Concept

Owen Luder

Summary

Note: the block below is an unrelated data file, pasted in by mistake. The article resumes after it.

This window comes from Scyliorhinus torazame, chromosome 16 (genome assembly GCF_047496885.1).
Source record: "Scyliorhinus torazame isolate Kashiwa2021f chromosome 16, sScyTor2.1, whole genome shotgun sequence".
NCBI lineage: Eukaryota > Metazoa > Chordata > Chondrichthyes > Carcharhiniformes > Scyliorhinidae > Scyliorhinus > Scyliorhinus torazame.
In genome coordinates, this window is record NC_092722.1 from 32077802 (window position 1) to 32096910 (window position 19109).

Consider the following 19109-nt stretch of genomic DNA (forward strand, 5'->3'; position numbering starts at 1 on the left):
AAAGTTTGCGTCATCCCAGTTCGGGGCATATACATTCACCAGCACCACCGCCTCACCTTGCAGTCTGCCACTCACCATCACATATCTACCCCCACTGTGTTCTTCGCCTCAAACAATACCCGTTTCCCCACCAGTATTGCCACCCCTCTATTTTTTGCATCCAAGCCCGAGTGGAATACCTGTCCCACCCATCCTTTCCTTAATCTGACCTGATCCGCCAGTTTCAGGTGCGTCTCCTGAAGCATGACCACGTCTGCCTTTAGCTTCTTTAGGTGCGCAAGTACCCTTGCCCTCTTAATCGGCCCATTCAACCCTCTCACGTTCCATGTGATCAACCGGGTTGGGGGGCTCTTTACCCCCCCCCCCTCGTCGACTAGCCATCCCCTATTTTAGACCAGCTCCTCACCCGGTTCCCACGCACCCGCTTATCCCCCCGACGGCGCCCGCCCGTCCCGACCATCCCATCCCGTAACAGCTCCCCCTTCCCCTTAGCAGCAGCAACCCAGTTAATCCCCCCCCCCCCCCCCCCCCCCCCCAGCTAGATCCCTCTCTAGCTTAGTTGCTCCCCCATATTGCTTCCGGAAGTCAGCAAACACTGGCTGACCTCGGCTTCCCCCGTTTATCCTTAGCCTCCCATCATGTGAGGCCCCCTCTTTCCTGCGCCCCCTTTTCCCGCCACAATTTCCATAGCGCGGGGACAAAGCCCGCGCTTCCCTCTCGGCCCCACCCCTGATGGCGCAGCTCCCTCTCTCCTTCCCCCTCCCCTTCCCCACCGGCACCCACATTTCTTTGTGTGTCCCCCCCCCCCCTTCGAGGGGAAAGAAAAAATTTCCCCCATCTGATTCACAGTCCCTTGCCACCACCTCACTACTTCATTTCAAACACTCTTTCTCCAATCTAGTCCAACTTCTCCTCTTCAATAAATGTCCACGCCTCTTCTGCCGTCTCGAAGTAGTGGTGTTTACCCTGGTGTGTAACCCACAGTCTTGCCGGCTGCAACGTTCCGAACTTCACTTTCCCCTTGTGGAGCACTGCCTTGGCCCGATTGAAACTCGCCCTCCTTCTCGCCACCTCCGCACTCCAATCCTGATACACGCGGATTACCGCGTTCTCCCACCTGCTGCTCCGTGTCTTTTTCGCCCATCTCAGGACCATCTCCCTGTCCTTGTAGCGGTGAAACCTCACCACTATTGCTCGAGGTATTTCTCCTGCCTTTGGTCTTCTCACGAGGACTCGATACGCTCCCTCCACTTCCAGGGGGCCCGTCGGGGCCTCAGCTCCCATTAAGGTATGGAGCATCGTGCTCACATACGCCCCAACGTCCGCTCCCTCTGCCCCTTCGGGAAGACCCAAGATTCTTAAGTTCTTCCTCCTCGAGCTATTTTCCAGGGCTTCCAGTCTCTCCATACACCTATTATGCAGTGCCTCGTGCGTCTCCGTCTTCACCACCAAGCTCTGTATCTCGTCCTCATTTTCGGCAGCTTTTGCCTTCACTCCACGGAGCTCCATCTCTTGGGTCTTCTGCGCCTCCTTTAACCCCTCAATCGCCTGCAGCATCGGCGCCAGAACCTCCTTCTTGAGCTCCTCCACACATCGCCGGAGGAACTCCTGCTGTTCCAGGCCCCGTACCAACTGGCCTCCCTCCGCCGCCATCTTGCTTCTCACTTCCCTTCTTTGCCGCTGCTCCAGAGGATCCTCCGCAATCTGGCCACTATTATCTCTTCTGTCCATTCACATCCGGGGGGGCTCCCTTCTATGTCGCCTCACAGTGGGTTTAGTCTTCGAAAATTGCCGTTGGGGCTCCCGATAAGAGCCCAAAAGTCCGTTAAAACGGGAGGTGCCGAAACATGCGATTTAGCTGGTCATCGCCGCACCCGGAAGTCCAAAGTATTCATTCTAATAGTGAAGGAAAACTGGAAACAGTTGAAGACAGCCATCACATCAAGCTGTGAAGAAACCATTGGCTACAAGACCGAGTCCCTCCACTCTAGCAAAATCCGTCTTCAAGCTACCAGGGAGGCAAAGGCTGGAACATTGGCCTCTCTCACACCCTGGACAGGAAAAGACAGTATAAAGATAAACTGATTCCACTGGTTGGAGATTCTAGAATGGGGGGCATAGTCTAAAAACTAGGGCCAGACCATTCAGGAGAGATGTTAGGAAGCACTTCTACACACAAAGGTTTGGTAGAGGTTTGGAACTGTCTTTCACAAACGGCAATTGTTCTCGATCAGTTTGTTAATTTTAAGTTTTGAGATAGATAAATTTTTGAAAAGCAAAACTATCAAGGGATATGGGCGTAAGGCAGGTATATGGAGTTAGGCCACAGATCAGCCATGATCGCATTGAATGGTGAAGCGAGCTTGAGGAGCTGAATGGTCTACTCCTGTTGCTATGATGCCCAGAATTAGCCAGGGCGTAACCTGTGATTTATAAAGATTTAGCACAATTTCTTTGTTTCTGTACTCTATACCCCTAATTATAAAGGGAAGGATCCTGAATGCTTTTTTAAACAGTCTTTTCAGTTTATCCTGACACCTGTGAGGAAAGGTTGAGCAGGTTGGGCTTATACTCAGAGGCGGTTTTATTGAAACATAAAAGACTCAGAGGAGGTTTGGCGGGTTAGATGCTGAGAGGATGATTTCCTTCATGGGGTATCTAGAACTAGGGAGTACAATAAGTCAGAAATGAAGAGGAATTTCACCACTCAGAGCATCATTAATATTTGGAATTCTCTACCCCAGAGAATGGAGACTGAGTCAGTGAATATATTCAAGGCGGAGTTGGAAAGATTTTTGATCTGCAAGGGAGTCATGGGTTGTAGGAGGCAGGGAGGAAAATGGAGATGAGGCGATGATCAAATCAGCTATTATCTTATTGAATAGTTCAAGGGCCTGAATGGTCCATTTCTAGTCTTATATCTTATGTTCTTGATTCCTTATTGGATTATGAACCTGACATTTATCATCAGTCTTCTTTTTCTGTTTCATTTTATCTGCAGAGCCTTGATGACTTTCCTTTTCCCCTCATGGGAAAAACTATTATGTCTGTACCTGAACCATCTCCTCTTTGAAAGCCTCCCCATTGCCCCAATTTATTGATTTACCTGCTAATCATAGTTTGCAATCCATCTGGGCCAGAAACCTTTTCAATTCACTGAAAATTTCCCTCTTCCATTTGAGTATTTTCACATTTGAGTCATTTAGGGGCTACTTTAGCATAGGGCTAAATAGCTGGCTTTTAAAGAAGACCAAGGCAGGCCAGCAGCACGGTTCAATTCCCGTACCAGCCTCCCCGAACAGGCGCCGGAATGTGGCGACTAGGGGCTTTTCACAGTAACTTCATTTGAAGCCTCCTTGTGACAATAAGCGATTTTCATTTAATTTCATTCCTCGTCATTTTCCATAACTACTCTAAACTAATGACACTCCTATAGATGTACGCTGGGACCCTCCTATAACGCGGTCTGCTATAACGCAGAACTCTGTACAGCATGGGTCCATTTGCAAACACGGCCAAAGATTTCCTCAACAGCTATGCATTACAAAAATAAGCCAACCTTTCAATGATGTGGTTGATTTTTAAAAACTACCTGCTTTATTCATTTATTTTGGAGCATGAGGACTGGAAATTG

Harold Owen Luder (7 August 1928 – 8 October 2021) was a British architect who designed a number of notable and sometimes controversial buildings in the United Kingdom in the 1960s and 1970s, many now demolished. He served as chairman of the Architects Registration Board and twice as President of the Royal Institute of British Architects in 1981–1983 and 1995–1997. He established his own practice Owen Luder Partnership in 1957, and left in 1987 to form the consultancy Communication In Construction. Luder was born in London in 1928, the son of an unknown father and Ellen Clara Mason, who married Edward Charles Luder in 1931. He grew up on the Old Kent Road in south London. As a boy he wanted to design aircraft but after the Second World War decided to become an architect, and trained at the Brixton School of Building. In 1945, he joined the practice of architect Henry C. Smith, before being called up for military service. In the early and mid-1950s, he worked for several small architectural practices, as well as undertaking private work. He set up his own practice, Owen Luder Partnership, in 1957. Hendon Hall Court, London, England. (1963) Eros House, London, England. (1965) Tricorn Centre, Portsmouth, England. (1966) - Demolished in 2004 Trinity Square, Gateshead, England. (1967) - Demolished in 2010 Consort House, London, England. (1970) SouthGate Shopping Centre, Bath, England. (1971) - Demolished in 2007 Derwent Tower, Gateshead, England. (1972) - Demolished in 2012 Catford Shopping Centre, London, England. (1974) Milford Towers, London, England. (1974) Luder's designs included some of the most powerful and raw examples of Brutalist architecture, with massive bare concrete sculptural forms devoid of claddings or decoration – other than their inherent shapes. The British climate, with abundant rain and damp winters, is unkind to such unclad concrete buildings, which rapidly become a shabby grey–brown colour and streaked with marks where rainwater has run down the façades. Poor maintenance has often exacerbated these problems.
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